Monday, June 2, 2008

Should sprinters run cross country?

The question comes up every summer, and it seems that every year I see plenty of misinformation and opinions flying around, but little evidence. I just responded to the question on MLive, but let me expand upon it here.

The best choice for sprinters and hurdlers might be a year-round speed/sprint program. However, most HS sprinters don't have access to that. In my experience, 98% of the high school speedsters who say, "I'm going to work out on my own," don't come anywhere near an ideal program. They would be much better off running cross country.

I'm not talking about high mileage , extreme cross country. But endurance work and hillwork can only help a sprinter develop more leg strength and more endurance. That endurance gives a sprinter more capacity for greater speed workouts in the spring. It also opens more doors. What coach wouldn't want their 100 star to also be able to run an amazing mile relay leg? They might even find out that they're better at the 800 or the 300H because of this strength.

There are plenty of world-class examples of sprinters and hurdlers who used some cross country style training in the off-season to build endurance. Uganda's John Aki-Bua ran in the World XC Champs the same year he won the gold in the 400H with a world record.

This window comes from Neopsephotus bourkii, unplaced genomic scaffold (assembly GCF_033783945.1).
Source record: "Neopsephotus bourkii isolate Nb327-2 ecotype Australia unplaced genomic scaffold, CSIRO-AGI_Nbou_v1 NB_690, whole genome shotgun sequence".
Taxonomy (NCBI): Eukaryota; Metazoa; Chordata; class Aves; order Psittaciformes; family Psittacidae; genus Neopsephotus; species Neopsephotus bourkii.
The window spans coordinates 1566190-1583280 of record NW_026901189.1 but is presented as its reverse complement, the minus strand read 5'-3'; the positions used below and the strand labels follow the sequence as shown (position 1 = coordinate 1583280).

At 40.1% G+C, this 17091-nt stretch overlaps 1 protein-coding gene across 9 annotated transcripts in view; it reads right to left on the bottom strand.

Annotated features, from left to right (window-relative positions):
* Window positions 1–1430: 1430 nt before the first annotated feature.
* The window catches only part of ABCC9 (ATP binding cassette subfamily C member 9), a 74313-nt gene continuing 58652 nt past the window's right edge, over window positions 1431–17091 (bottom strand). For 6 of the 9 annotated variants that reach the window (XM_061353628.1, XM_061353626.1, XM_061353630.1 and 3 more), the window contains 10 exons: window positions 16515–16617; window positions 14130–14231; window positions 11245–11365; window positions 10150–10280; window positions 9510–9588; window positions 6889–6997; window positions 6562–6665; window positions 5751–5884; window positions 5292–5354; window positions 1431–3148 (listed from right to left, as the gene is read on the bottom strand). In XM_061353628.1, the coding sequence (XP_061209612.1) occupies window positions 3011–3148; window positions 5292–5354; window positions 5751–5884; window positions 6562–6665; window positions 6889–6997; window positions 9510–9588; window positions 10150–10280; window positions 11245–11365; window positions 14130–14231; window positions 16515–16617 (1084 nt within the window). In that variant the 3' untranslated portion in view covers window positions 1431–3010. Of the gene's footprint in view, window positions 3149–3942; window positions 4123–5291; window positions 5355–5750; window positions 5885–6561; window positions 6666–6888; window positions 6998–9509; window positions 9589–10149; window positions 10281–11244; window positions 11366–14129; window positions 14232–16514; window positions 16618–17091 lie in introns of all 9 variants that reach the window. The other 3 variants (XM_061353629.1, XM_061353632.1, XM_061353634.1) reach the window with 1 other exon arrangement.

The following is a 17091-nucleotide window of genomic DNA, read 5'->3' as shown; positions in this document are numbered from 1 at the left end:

An old friend of mine is Harald Schmid. Before your time, so you might not know his name, but check out his PRs: 20.68, 44.92, 1:44.83, and a European record 47.48 for the 400 hurdles. Five European golds and two Olympic medals.

A couple years ago, I asked him about sprinter/hurdlers running XC , and here's his response: "Here's one advice for the young runner: First of all it is very good to do cross country running in the fall. And speed will not disappear. 400m hurdles is a sprint event which lasts longer. So make her keep her speed exercises and let her get a good basic endurance in the fall."

Incidentally, the young girl in question chose not to do XC as a junior. The next spring she ran 47.04 and placed 12th at D1. As a senior she ran XC, and improved to 45.23 for 7th in D1. (Our best 200/400 runner, I should add, is also a cross country veteran.)

More than a few times I have heard people say that athletes lose their speed and spring with distance training. Please show me the evidence. I have only been able to find one study, and it indicated that ultra-marathon training might have such an effect. We're not talking about ultra-marathon running here...

More endurance strength means greater capacity for hard speed workouts. And for the vast majority of high school sprinters and hurdlers who are not involved with another sport, running cross country is the best choice.

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